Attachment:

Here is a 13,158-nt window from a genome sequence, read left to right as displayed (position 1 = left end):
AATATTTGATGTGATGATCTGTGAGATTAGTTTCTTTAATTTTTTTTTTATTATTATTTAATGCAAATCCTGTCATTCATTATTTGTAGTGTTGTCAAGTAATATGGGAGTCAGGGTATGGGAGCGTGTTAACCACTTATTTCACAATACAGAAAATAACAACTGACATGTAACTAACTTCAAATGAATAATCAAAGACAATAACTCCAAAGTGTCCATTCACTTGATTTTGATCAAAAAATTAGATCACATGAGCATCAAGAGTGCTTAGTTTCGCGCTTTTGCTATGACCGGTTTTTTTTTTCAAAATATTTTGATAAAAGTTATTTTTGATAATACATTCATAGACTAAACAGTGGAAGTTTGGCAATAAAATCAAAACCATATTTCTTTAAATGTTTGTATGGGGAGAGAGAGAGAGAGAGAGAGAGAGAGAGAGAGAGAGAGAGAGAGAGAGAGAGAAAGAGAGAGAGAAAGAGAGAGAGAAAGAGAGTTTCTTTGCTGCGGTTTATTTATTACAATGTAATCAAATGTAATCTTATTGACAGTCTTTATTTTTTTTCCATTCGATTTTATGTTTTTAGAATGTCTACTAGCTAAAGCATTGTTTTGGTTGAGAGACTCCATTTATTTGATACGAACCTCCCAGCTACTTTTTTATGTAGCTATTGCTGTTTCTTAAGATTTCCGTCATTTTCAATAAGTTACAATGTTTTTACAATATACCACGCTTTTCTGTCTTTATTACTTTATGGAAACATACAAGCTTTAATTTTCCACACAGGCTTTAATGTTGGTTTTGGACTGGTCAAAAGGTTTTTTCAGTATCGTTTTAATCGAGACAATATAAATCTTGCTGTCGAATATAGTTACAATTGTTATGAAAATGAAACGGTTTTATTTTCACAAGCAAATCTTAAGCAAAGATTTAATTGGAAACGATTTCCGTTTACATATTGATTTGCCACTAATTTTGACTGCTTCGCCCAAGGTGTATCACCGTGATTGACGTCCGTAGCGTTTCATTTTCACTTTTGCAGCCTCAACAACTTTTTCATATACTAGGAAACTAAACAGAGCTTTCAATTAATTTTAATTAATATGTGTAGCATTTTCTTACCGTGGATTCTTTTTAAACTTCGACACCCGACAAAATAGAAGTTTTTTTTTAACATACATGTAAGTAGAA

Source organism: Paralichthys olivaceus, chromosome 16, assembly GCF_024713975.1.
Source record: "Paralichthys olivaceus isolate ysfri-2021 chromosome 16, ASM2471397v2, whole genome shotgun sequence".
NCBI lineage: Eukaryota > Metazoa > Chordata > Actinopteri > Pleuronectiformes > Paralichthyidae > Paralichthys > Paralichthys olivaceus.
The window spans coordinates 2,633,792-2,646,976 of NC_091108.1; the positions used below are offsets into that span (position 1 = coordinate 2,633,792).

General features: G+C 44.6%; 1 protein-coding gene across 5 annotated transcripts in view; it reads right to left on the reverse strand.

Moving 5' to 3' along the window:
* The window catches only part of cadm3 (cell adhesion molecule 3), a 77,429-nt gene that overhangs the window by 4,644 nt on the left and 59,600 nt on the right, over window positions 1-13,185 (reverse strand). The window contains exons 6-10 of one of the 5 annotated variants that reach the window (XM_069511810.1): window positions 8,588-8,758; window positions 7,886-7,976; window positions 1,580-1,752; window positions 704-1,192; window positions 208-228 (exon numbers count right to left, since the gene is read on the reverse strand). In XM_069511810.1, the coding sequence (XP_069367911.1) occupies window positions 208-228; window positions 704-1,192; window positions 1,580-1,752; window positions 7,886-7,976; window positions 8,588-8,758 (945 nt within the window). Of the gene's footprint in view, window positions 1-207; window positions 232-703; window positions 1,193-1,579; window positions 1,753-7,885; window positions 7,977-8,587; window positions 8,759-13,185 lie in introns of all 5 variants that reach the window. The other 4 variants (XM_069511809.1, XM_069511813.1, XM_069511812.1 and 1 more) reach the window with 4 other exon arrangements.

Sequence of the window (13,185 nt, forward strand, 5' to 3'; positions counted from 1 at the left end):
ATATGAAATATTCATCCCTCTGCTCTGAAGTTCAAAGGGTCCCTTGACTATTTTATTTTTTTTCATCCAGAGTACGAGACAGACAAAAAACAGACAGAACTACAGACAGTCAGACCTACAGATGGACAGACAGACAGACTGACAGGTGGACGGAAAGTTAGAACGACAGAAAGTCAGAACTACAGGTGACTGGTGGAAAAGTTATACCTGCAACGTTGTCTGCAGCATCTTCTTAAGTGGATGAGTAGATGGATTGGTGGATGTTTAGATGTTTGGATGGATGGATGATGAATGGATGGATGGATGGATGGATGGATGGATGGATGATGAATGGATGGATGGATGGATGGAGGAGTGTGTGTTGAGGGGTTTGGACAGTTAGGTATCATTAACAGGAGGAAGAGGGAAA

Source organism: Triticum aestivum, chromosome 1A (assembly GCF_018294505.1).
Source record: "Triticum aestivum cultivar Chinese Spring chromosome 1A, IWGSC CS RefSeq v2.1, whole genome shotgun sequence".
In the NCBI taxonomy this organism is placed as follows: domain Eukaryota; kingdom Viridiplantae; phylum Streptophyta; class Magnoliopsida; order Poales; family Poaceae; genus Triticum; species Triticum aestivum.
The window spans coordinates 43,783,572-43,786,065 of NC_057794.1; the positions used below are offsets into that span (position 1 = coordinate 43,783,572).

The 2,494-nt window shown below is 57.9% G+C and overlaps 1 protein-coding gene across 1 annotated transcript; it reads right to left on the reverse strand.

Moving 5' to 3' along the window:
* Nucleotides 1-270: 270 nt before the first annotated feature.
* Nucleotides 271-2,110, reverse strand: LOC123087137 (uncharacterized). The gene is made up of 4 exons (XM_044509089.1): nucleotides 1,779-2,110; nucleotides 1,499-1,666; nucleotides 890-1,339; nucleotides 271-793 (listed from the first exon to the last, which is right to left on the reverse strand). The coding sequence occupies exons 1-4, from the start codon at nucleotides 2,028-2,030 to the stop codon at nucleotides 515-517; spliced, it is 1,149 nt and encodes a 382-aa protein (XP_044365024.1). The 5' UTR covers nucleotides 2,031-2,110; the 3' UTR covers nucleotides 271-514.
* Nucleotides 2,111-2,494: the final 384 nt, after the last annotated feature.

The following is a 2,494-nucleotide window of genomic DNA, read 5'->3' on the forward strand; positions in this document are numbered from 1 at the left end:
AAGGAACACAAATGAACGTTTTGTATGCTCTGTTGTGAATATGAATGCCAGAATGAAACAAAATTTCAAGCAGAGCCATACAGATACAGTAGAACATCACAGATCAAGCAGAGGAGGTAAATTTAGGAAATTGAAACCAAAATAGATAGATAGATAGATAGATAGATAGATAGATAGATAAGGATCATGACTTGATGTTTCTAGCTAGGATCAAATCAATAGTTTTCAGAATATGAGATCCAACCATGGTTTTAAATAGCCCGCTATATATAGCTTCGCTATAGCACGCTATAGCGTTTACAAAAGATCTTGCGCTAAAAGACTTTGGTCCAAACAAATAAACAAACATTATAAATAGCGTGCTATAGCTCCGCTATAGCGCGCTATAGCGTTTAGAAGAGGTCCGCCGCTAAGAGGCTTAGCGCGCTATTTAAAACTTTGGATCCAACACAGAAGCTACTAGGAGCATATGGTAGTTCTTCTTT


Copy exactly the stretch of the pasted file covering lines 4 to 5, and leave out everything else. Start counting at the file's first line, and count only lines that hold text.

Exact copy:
Source record: "Paralichthys olivaceus isolate ysfri-2021 chromosome 16, ASM2471397v2, whole genome shotgun sequence".
NCBI lineage: Eukaryota > Metazoa > Chordata > Actinopteri > Pleuronectiformes > Paralichthyidae > Paralichthys > Paralichthys olivaceus.